Spinal injections have been used to as an alternative to surgery in treating back pain since the early 1900s. Studies have shown injections to be effective in up to 50% of patients. They are typically given after medication and physical treatments have been utilized, but before surgery. Injections tend to be more effective than oral pain medication because they deliver medicine right to the source of the pain.
Sacroiliac joint blocks are injections used to treat low back pain. The sacroiliac (SI) joints are located next to the spine and connect the sacrum to the pelvis. Painful joints cause pain in the lower back, buttocks, abdomen, groin, and legs. SI joint blocks work in three ways:
1) they are used to determine if the SI joint is the source of back pain (if the injection makes the pain better, thats where the pain is coming from) 2) the numbing medication used in the block gives temporary relief so the patient can have chiropractic or other physical treatments immediately after the block is administered 3) a time-release steroid gives extended pain relief by reducing inflammation.
During an SI block, the patient lies on his stomach and live x-ray, known as fluoroscopic guidance, is used to allow the doctor to see the joints. The skin is sterilized and numbed. The doctor then inserts a very small needle into the joint and injects it with lidocaine (a numbing agent) and a steroid (an anti-inflammatory). After treatment the legs sometimes feel numb or weak for a few hours. Side effects are rare and include allergic reaction, infection, excessive bleeding, nerve damage, and chemical meningitis.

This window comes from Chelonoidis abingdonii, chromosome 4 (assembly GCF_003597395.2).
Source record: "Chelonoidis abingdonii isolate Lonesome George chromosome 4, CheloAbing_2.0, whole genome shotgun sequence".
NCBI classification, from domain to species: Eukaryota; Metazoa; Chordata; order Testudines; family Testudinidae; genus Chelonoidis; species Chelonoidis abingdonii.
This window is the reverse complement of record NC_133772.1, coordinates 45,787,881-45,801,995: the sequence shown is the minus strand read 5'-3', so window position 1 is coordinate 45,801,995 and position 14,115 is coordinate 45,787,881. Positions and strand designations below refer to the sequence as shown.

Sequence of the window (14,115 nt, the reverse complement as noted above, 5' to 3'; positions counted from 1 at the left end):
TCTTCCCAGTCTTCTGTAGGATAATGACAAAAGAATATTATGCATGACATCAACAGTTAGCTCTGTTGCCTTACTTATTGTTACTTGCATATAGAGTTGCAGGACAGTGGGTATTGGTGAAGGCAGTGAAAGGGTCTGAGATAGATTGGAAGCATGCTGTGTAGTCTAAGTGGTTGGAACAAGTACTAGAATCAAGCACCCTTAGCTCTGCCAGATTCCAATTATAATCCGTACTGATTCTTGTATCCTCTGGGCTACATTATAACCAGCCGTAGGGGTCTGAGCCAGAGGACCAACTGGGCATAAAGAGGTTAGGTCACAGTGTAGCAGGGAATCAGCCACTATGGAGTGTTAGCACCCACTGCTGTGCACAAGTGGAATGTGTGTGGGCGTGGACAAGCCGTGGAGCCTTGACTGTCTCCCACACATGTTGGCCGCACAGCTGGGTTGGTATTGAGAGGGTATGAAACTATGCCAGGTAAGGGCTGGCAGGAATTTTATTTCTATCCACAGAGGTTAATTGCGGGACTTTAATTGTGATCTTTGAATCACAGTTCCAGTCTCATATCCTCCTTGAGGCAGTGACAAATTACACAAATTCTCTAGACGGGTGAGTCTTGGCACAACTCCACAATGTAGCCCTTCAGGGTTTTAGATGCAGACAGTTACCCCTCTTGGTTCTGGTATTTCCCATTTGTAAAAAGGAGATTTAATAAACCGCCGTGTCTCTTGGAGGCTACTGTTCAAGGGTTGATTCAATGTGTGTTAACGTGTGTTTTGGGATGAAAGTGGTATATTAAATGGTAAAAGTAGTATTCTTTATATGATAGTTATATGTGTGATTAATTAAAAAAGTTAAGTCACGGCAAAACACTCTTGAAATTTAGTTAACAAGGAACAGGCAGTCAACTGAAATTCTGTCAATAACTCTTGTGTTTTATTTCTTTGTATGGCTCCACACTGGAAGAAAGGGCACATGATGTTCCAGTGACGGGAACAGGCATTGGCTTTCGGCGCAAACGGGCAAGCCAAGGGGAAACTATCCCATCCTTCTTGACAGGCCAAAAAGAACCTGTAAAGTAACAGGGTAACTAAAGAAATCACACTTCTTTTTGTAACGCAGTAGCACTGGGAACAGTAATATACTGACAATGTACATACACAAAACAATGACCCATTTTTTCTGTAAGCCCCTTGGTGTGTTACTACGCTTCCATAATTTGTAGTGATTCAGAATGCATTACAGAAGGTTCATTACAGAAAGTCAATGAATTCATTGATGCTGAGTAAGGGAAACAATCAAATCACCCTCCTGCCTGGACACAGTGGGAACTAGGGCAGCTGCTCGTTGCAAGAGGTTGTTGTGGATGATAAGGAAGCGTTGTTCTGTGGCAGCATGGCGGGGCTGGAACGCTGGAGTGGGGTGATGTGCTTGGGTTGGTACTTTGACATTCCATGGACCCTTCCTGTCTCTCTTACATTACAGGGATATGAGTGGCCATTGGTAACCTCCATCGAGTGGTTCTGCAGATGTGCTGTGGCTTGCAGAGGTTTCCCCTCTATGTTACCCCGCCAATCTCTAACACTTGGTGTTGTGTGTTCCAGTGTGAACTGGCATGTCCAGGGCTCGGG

Thoracic Facet joints are small joints about the size of a thumbnail and are located in pairs along the back of the spine. If they become irritated, middle back pain occurs. Thoracic facet joint injections have the same purpose as SI joint injections, are performed in exactly the same manner, and have the same side effects. The only difference is they treat middle back pain instead of lower back pain. Epidural steroidal injections are similar to SI and thoracic facet join injections, except the cortosteroid is injected into the spinal canal surrounding the spinal cord. They are used to treat chronic and not acute low back pain. This procedure has the same side effects of other injections. Relief generally lasts anywhere from one week to one year.
Selective nerve root blocks (SNRB) are used primarily as a diagnostic tool and secondarily as treatment for pain. Back pain can occur when nerve roots become compressed and inflamed. While MRIs can be used to show which nerves are causing the pain, they dont always work successfully. In cases when this happens, an SNRB injection can be performed in order to isolate the source of the pain. SNRBs are also used to treat disc that rupture outside of the spinal canal, or far lateral herniated discs. The procedure is the same for other types of injections. As with other injections, SNRBs should not be performed more than three times per year. SNRBs are considered more difficult to perform than other types of injections and should be done only by a physician experienced in them. Facet rhizotomy may be recommended if three facet blocks have been performed but more pain relief is needed. Facet rhizotomy injections disable the sensory nerves that lead to the facet joint, thereby providing pain relief. The procedure for facet rhizotomy injections is different from that of other injections. A needle with a probe is inserted just outside the joint, is heated with radio waves, and applied to the sensory nerve. This disables the nerve and keeps it from sending pain signals to the brain.